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JKL33

Content by JKL33

  1. JKL33

    Advice on how to study for peds nursing

    Developmental stages and milestones are something that just kind of needs to be memorized. Here's a pretty good video and you can look for more like it Do you have any exposures to children? Not really fair but having some exposures helps a lot. Take any opportunities you might have to observe children and make a guess about their age (helpful if someone can confirm age after you've had a chance to observe). Or, if you are around a child whose age you already know, observe to see what types of things are being done at that age.
  2. JKL33

    Cutting Clothes: ED SI/HI pt

    I absolutely agree with you. All I can do is take the words of the OP at face value, though, which were: I personally have had enough experiences where I did not believe the situations were proceeding in a respectful manner that I am sensitive to the whole issue. There is no excuse for unnecessary exacerbation of the situation and I would never defend that. However, at some point we go with the situation as reported by the OP. It isn't impossible; stand-offs are fairly frequent and could go on indefinitely which affects many other patients. Compromises sound great but then you have to accept that compromises sound great until dozens of different staff members are allowed to individually make compromises in many different situations based on nothing more than what they think "seems" reasonable. And those compromises are reasonable right up until they turn out to have been the wrong choice.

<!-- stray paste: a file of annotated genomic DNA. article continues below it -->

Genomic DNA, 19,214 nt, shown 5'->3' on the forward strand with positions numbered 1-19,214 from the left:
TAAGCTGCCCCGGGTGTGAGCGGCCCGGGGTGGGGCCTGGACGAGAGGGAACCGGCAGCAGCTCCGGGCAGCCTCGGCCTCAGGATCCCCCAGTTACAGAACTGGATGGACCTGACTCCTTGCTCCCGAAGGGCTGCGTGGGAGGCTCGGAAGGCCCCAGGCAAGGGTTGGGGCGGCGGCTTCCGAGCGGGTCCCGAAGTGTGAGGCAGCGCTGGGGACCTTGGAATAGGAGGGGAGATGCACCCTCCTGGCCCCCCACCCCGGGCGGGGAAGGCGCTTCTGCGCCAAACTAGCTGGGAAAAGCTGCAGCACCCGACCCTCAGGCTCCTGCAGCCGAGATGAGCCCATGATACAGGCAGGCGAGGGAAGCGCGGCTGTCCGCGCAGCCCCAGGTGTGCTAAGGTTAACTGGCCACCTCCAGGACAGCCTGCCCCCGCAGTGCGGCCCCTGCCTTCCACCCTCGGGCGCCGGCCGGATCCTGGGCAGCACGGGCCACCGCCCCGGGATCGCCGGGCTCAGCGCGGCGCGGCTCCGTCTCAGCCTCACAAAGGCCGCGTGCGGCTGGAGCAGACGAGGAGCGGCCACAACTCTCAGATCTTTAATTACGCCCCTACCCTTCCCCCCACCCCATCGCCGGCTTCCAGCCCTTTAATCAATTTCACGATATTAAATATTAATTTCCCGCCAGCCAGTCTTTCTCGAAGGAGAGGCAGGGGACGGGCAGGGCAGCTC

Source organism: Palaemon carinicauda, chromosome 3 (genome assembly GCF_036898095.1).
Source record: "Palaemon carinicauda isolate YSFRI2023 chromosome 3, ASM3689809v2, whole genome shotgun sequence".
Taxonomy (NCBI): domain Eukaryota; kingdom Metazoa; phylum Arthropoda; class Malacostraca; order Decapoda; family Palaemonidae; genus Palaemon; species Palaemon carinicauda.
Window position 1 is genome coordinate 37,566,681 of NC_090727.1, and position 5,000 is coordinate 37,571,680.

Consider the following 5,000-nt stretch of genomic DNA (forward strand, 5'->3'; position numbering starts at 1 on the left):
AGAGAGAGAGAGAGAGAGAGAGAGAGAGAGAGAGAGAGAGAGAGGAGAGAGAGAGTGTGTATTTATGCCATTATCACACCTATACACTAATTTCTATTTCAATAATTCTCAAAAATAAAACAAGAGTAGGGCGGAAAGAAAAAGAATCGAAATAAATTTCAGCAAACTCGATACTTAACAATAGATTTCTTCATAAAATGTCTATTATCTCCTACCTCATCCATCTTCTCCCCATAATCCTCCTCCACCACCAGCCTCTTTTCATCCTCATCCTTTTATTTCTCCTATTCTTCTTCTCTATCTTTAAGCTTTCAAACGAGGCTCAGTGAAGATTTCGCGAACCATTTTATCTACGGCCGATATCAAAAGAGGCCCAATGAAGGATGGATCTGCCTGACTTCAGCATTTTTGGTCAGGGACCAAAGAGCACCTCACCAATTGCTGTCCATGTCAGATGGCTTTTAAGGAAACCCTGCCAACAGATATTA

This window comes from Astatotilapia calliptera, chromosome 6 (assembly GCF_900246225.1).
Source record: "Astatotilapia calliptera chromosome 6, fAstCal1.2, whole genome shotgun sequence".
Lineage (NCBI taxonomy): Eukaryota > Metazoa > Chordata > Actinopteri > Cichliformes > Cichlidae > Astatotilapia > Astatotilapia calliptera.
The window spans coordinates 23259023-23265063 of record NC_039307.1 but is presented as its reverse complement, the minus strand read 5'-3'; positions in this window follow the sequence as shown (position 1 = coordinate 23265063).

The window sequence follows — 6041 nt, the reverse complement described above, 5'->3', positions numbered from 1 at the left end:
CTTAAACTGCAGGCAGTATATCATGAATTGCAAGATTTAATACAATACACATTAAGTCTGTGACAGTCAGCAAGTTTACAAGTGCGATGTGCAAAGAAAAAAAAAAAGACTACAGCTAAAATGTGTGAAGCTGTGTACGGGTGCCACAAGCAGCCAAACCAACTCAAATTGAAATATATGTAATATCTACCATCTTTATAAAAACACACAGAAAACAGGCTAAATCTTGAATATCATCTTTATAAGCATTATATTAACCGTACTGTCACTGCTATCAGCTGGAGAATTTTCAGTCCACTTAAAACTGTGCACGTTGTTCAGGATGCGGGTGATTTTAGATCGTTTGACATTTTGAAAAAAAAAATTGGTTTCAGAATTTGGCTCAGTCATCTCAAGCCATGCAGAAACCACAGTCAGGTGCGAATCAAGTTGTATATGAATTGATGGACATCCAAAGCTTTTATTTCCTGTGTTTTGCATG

3. JKL33

    Cutting Clothes: ED SI/HI pt

    What happens when remaining "calm" (or at least cooperative) only extends up to the point that it is time for the assessment to actually proceed? We can sit in "neutral" territory indefinitely (that is, no one's dignity being further violated but also no progress related to the legal obligation of evaluating the patient). In other words, when "calm" is dependent upon no one doing anything then a solution has not been reached. You need a minimum of 2:1 officers/security/etc. Are you able to duplicate those resources to dozen+ patients at the same time? Also, how do you propose to get him under control? Restrict your answer to the previously-mentioned likelihood that remaining under control may simply be a stand-off: I am calm as long as you do absolutely nothing and do not require anything of me.
  4. JKL33

    Cutting Clothes: ED SI/HI pt

    No I have never needed to do that. Do you have any specific ideas about this? I've thought about it a lot over time and haven't had any great epiphanies yet. How do you plan to ascertain this info, and what is your proposal for maintaining the safety of patient and others? I've never worked in an ED where it wasn't the policy in this situation.